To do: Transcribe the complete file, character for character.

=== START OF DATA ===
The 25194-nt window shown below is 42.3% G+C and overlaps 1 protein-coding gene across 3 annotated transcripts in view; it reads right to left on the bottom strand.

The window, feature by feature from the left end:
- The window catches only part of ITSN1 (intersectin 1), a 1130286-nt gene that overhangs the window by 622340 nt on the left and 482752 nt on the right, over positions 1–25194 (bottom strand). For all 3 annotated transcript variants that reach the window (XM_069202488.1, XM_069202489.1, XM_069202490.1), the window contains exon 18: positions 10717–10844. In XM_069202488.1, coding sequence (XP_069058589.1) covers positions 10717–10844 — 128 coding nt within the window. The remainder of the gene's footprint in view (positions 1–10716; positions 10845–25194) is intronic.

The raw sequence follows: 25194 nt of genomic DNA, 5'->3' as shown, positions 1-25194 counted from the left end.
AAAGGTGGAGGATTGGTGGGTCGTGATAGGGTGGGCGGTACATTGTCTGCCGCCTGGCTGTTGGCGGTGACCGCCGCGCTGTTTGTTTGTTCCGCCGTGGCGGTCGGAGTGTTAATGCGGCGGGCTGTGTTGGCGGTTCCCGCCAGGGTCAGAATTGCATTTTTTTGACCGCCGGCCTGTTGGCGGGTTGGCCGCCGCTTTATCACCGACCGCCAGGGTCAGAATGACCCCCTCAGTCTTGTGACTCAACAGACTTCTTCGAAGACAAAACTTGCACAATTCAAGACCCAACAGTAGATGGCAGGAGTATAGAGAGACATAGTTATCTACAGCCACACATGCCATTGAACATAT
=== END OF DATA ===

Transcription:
The 25194-nt window shown below is 42.3% G+C and overlaps 1 protein-coding gene across 3 annotated transcripts in view; it reads right to left on the bottom strand.

The window, feature by feature from the left end:
- The window catches only part of ITSN1 (intersectin 1), a 1130286-nt gene that overhangs the window by 622340 nt on the left and 482752 nt on the right, over positions 1–25194 (bottom strand). For all 3 annotated transcript variants that reach the window (XM_069202488.1, XM_069202489.1, XM_069202490.1), the window contains exon 18: positions 10717–10844. In XM_069202488.1, coding sequence (XP_069058589.1) covers positions 10717–10844 — 128 coding nt within the window. The remainder of the gene's footprint in view (positions 1–10716; positions 10845–25194) is intronic.

The raw sequence follows: 25194 nt of genomic DNA, 5'->3' as shown, positions 1-25194 counted from the left end.
AAAGGTGGAGGATTGGTGGGTCGTGATAGGGTGGGCGGTACATTGTCTGCCGCCTGGCTGTTGGCGGTGACCGCCGCGCTGTTTGTTTGTTCCGCCGTGGCGGTCGGAGTGTTAATGCGGCGGGCTGTGTTGGCGGTTCCCGCCAGGGTCAGAATTGCATTTTTTTGACCGCCGGCCTGTTGGCGGGTTGGCCGCCGCTTTATCACCGACCGCCAGGGTCAGAATGACCCCCTCAGTCTTGTGACTCAACAGACTTCTTCGAAGACAAAACTTGCACAATTCAAGACCCAACAGTAGATGGCAGGAGTATAGAGAGACATAGTTATCTACAGCCACACATGCCATTGAACATAT